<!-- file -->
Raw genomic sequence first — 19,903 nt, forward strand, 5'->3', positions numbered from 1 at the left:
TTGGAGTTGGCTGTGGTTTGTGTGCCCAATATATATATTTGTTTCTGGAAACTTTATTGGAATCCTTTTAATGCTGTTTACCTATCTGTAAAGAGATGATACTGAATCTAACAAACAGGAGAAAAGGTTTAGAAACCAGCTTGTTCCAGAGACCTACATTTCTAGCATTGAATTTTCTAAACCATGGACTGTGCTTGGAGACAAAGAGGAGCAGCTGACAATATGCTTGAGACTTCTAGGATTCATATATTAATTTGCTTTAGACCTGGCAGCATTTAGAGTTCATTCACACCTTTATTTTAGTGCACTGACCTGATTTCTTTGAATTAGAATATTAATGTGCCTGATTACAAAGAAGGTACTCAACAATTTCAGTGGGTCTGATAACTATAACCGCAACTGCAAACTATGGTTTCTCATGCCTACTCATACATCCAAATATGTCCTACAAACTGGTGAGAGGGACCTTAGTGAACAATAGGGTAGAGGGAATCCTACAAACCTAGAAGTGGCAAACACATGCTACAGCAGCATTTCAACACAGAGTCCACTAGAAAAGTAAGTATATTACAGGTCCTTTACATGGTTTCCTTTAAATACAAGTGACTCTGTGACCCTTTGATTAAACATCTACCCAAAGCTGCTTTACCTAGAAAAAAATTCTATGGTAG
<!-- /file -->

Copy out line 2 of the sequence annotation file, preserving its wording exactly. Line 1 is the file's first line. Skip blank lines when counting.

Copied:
TTGGAGTTGGCTGTGGTTTGTGTGCCCAATATATATATTTGTTTCTGGAAACTTTATTGGAATCCTTTTAATGCTGTTTACCTATCTGTAAAGAGATGATACTGAATCTAACAAACAGGAGAAAAGGTTTAGAAACCAGCTTGTTCCAGAGACCTACATTTCTAGCATTGAATTTTCTAAACCATGGACTGTGCTTGGAGACAAAGAGGAGCAGCTGACAATATGCTTGAGACTTCTAGGATTCATATATTAATTTGCTTTAGACCTGGCAGCATTTAGAGTTCATTCACACCTTTATTTTAGTGCACTGACCTGATTTCTTTGAATTAGAATATTAATGTGCCTGATTACAAAGAAGGTACTCAACAATTTCAGTGGGTCTGATAACTATAACCGCAACTGCAAACTATGGTTTCTCATGCCTACTCATACATCCAAATATGTCCTACAAACTGGTGAGAGGGACCTTAGTGAACAATAGGGTAGAGGGAATCCTACAAACCTAGAAGTGGCAAACACATGCTACAGCAGCATTTCAACACAGAGTCCACTAGAAAAGTAAGTATATTACAGGTCCTTTACATGGTTTCCTTTAAATACAAGTGACTCTGTGACCCTTTGATTAAACATCTACCCAAAGCTGCTTTACCTAGAAAAAAATTCTATGGTAG